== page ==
Sometimes even the best intentioned plans get sidetracked. Back in January and February, I was all keen on seeing all 15 exhibits that Publicité Sauvage was organizing for their 25th anniversary. I saw the first three, got the book (thank you very much Emmanuel Galland) and then wasn’t able to get my sorry ass over to Dawson College in time to see the fourth. So my guess would be that other than the organizers, by the end of the year, no one will have seen all 15. Pity.
After kicking myself from here to Timbuktu, getting depressed and sulking around lots, I got got up, got dressed and made my way down to the Cinémathèque Québécoise to see the fifth exhibit. Like the first three (and I presume the fourth) it was more documentary in nature than artistic. Initially, when I saw the first three I had some difficulties, because I was expecting a more artsy show, and adjusting my expectations accordingly on the fly wasn’t exactly as easy as falling out of bed.
But this time I knew what I was getting myself into. I still was left with a small, very small, disappointment, but not from expectations not being met. On the flip side, I was pleasantly surprised to see how popular exhibit number five was at the Cinémathèque Québécoise. It kind of makes sense, people going to see a film tend to arrive early, and as there is no popcorn or candy, people tend to congregate in front of the screening rooms themselves, and that’s exactly where the exhibit was located. Then upon some thought, I realized (and you might, too) that people going to the Cinémathèque Québécoise probably have a higher interest in all things film than your average person, and you have the magic formula for getting people interested and engaged in an exhibit of posters.
The show itself was organized into two sections. Festivals and films. You gotta remember that these exhibits are all based on the idea of exhibiting posters that Publicité Sauvage had initially be hired to post all over town. I don’t know how the selection was made for either them initially being hired, or in choosing what to exhibit now. Although I imagine that there was a certain amount of “natural selection” involved in the exhibit, as I strongly doubt that when they started anyone methodically and consistently did any archiving. It was kind of a given that the posters exhibited at the Cinémathèque Québécoise would be film based.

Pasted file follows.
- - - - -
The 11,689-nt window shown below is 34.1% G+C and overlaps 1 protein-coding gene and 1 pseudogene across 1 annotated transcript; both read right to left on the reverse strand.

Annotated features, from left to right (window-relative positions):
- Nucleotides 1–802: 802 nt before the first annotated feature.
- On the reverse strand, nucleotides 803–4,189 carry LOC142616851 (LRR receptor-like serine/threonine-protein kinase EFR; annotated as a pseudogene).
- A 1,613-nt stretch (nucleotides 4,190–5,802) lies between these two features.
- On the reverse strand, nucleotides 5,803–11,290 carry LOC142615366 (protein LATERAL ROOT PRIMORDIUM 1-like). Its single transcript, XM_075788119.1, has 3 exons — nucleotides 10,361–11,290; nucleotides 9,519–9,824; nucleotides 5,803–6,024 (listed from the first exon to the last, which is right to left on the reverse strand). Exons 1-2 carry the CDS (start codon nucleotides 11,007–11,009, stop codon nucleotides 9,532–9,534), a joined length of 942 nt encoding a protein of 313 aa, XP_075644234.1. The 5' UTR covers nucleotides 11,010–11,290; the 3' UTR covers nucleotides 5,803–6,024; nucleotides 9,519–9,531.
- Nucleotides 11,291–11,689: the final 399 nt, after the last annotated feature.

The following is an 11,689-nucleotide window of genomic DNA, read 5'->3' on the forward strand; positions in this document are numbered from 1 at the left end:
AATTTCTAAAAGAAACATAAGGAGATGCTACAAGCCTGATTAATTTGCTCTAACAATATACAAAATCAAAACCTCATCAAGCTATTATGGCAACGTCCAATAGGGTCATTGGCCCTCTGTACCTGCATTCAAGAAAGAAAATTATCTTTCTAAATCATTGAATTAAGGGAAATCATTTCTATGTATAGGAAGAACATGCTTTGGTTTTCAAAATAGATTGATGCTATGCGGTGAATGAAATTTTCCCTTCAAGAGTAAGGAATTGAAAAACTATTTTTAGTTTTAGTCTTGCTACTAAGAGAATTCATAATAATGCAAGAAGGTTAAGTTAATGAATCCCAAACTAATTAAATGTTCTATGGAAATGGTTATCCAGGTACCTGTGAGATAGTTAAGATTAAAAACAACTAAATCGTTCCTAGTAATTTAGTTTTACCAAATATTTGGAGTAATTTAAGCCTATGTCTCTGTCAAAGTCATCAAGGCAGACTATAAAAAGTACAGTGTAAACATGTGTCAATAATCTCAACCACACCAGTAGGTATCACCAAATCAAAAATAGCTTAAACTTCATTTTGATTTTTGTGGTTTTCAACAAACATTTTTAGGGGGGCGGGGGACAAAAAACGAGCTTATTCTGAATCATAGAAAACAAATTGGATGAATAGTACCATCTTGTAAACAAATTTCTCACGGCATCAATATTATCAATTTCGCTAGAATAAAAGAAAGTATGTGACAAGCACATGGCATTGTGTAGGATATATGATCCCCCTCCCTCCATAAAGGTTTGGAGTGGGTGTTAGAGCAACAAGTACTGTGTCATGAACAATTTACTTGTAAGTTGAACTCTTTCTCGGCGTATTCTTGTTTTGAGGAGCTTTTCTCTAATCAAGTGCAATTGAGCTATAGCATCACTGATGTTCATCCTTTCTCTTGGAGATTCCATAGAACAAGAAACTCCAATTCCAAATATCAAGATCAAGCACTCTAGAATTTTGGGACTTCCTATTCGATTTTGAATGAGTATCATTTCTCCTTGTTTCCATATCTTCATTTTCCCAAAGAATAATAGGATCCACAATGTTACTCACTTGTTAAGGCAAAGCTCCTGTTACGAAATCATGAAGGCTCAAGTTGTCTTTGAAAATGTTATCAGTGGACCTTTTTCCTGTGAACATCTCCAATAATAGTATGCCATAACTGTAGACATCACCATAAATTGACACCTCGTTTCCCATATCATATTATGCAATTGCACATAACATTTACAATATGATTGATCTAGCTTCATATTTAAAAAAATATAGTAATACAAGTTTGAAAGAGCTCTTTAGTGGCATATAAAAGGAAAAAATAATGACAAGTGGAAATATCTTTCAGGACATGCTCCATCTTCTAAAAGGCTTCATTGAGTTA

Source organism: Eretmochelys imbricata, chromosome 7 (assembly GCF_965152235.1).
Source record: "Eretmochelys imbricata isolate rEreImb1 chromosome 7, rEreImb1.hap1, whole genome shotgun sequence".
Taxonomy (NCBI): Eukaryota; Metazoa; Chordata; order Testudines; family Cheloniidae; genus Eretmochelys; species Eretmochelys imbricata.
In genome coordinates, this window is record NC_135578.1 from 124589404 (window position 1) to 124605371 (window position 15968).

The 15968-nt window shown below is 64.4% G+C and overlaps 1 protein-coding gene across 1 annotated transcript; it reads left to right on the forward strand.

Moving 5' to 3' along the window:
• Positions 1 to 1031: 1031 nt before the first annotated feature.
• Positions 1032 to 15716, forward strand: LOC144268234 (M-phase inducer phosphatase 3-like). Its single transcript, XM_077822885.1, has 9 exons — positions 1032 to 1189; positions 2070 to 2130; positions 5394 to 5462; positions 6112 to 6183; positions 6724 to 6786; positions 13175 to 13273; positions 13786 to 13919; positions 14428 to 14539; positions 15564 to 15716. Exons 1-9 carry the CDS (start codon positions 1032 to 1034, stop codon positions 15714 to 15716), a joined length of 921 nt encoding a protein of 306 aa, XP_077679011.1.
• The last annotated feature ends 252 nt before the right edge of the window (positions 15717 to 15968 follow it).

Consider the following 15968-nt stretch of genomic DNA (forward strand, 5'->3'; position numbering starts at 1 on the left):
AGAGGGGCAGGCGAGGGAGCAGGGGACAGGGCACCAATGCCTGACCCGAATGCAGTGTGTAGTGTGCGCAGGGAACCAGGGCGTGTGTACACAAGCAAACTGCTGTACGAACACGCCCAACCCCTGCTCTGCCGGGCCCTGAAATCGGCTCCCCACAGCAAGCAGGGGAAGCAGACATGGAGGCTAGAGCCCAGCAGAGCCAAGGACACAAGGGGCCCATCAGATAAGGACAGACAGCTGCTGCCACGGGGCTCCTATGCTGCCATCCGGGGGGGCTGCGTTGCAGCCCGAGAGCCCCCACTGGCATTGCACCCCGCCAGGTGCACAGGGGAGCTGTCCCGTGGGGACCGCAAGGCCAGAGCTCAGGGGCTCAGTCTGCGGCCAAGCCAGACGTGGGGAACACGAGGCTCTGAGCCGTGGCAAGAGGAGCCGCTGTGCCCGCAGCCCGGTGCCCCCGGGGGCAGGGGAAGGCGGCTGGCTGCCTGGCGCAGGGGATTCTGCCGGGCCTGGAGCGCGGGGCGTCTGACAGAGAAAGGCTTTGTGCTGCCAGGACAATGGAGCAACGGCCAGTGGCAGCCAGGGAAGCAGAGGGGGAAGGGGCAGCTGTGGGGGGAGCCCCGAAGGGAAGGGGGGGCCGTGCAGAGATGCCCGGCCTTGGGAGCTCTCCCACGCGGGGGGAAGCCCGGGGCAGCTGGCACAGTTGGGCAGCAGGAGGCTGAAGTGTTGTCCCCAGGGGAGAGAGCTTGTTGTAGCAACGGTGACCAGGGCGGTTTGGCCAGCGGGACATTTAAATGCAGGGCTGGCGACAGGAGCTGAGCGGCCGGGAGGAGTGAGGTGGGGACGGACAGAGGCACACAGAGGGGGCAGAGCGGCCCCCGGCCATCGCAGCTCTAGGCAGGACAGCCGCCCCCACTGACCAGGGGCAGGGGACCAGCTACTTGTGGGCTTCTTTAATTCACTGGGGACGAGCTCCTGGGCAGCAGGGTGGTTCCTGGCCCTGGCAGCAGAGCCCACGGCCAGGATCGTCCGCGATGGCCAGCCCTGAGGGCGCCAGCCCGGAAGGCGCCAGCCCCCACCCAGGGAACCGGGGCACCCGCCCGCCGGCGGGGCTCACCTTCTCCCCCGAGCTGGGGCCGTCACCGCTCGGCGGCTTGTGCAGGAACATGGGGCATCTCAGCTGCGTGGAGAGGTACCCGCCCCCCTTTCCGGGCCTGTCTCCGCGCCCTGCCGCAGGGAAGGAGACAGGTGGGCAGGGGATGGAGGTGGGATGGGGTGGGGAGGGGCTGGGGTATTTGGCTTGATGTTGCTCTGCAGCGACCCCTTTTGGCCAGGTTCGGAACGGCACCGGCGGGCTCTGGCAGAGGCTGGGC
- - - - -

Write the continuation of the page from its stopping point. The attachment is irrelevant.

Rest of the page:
On the festival side, they seemed to have one example from each film festival in town (and there are a bunch). Visually none of them knocked my socks off. But then when I started looking at the tags a little bit closer, I discovered that the poster for the 15th Montreal World Film Festival had been originally drawn by Federico Fellini, not exactly what I was expecting. And that a friend of mine, Rupert Bottenberg was responsible for the 1999 Fantasia film festival poster.
On the actual film side, I wasn’t able to figure out if there was any similar type of theme with regards to what was exhibited. There weren’t any names that jumped out at me, and since I am such a massive Québécois film buff, absolutely all the posters were instantaneously recognizable and brought a flood of memories streaming back. (For those of you who might be challenged to recognize sarcasm, that last sentence was it – I think if I tried real hard I knew that there was a film called Les Invasions Barbares, and I might have some brain cells that also recall Le Party. But I haven’t seen either one, and all the others are complete blanks.
This is where the tiny bit of disappointment set in. I have no idea if these are the best movies that they promoted, or if they did something like choose one per year, or if this is the entire stock they have. I would have liked to see something explaining the choices made and the significance of the choices.
I guess I’m going to have to buckle down and read the darn book to see if it sheds any light. And for those interested, exhibit 7/15 is going to be shown at the Monument National from June 5 to August 5. And if you are interested in the complete list it is here.